The Moral and Economic Case for Action to End TB

World Today

An Indian doctor examines a X-ray picture of a tuberculosis patient in a district TB center on World Tuberculosis Day in Jammu, India, Monday, March 24, 2014. (AP Photo/Channi Anand)

by Dr. Bjorn Lomborg

This week, heads of state met at the United Nations for their first-ever meeting dedicated to ending tuberculosis as a public health threat. They adopted an ambitious political statement, aiming to accelerate efforts to end TB and reaching all affected people with prevention and care. This high-level attention is long overdue, but there is a compelling moral and economic case for this to be matched by resources, which are currently sorely lacking.

Over the past two centuries, the U.S. National Institutes of Health estimates TB has killed more than a billion people —more deaths than smallpox, malaria, the plague, influenza, cholera and AIDS, combined. This year, the toll from TB surpasses that of HIV/AIDS, making it the planet’s most deadly infectious disease.

The development  of a vaccine, albeit 97 years ago, and the availability of affordable drugs, mean we have the technical ability to eradicate TB—just as we wiped out smallpox and rinderpest, and have nearly ended polio and river blindness.

But instead of making TB history, global dithering has allowed it to become a silent killer of the world’s worst-off. Even in poor countries, where the wealthier can afford treatment, it is the poorest, most disconnected and disadvantaged that suffer. Insidiously, TB mostly hits young adults at an age when they have just become parents and are ready to contribute productively to their societies. The result is that families lose incomes, and children lose their parents.

In this Sunday, Feb. 2, 2014 photo, an unidentified patient suffering from tuberculosis (TB) takes his medicines which specializes in treatment of TB at Lal Bahadur Shastri Government Hospital at Ram Nagar in Varanasi, India. (AP Photo/Rajesh Kumar Singh)

Many poor people understandably postpone a visit to the doctor, because seeking treatment means lost time and wages, along with social stigma. Even when they go to a local, often private doctor, in many countries this doesn’t mean they will be timely and correctly diagnosed. TB symptoms overlap with many other, less dangerous diseases, resulting in patients in need possibly  being prescribed just cough medicine. In the meantime, the infection spreads.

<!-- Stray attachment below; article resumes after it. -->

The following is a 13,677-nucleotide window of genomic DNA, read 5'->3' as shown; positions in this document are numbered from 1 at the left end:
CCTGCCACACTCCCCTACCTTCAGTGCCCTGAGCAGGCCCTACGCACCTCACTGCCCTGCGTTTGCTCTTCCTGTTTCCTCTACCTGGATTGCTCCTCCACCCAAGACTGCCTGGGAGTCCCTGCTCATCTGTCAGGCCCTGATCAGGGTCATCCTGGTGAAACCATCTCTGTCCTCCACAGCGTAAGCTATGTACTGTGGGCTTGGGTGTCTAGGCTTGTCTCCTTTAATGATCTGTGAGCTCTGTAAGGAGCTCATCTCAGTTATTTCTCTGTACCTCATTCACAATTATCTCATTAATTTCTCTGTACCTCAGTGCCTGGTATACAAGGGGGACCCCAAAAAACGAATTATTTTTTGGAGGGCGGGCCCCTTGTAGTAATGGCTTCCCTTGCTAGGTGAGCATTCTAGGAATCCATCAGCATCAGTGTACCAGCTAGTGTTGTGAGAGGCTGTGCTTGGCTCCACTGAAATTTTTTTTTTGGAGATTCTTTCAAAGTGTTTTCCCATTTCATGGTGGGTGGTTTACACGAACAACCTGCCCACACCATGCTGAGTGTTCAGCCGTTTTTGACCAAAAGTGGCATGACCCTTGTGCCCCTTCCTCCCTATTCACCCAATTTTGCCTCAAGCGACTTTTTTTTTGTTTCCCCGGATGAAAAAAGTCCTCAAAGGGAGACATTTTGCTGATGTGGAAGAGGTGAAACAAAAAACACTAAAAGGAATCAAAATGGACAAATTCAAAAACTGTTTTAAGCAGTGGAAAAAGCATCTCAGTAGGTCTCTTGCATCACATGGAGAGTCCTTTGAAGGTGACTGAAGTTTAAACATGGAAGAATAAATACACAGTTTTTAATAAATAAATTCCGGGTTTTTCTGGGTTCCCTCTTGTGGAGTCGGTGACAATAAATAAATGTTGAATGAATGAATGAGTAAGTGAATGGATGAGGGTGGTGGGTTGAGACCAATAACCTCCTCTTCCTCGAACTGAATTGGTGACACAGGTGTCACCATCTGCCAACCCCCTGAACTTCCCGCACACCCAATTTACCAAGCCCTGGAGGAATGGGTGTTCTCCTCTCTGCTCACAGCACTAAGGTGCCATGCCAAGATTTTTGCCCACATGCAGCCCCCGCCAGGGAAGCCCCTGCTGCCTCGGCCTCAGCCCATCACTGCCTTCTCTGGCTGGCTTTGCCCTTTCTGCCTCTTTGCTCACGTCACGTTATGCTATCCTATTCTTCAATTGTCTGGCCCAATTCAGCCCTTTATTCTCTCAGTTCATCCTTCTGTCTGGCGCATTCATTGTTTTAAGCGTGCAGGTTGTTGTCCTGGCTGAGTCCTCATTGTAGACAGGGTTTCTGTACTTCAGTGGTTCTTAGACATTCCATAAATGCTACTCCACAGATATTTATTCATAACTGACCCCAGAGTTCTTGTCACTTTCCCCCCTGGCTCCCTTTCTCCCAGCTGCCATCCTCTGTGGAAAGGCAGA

When diagnosis finally occurs, medicine isn’t a one-off solution. Treatment is a half-year regime, or longer. Having to keep filling prescriptions (again losing income and time) and taking pills – even after feeling better – is a big ask.

Eventually, many people who start treatment just stop – especially as symptoms decrease. This leads to drug-resistant TB, which results in more serious consequences for the patient, and higher costs for society.

A global analysis of the United Nation’s Sustainable Development Goals by a team of Nobel laureate economists for the Copenhagen Consensus found that controlling TB is one of the 19 most phenomenal development investments that should be prioritized globally.

They based this conclusion on research by Anna Vassall of London School of Hygiene and Tropical Medicine. She researched the case for investment and concluded that, at a global level, every dollar spent investing in TB control would generate benefits to society worth around $43.

If we look at an area with a very high prevalence, it is clear that getting people diagnosed faster, and encouraging adherence to  drugs, will not only save lives but will also generate huge economic gains.

India has the greatest TB burden in the world. Recent research for the Copenhagen Consensus and Tata Trusts – looking at several Indian states – found huge societal returns generated by focusing on TB: In Rajasthan and Andhra Pradesh, each dollar spent improving TB detection and treatment generated benefits worth more than $100.

The benefit firstly comes from saving many lives. But by treating people faster and more efficiently, we also avoid many more infections – essentially saving future tuberculosis victims from contracting the disease and possibly dying.

Ensuring that effective treatment is initiated as early as possible would mean almost eradicating drug-resistant TB. In India, although just 4% of TB cases are drug-resistant they absorb almost half the TB budget. This is the case in all countries with high levels of drug resistant TB.

There is vast untapped potential that can be unlocked by focusing more development resources on TB. Yet, the world’s deadliest infectious disease right now gets a paltry $1.5 billion in development funding—a full $1 billion lower than the amount spent combating malaria, and one-sixth of the amount spent fighting HIV/AIDS.

Including domestic spending by poorer countries, the WHO says about $6.9 billion was spent on TB last year. The U.S. spent nearly twice amount that last year just on Father’s Day gifts.

However, according to the Stop TB Partnership, we need to more than double spending by 2020 – to $13 billion per year – to end TB.

The U.S. spends nearly three times more just on Father’s Day gifts.

The attention of world leaders is an excellent first step. But both morally and economically we need to follow that with concrete steps and funding that will finally end TB’s heavy burden.

Dr. Bjorn Lomborg is president of the Copenhagen Consensus Center. Dr. Aaron Motsoaledi is South Africa’s Minister of Health and Chairman of the ‘Stop TB Partnership’ Board.

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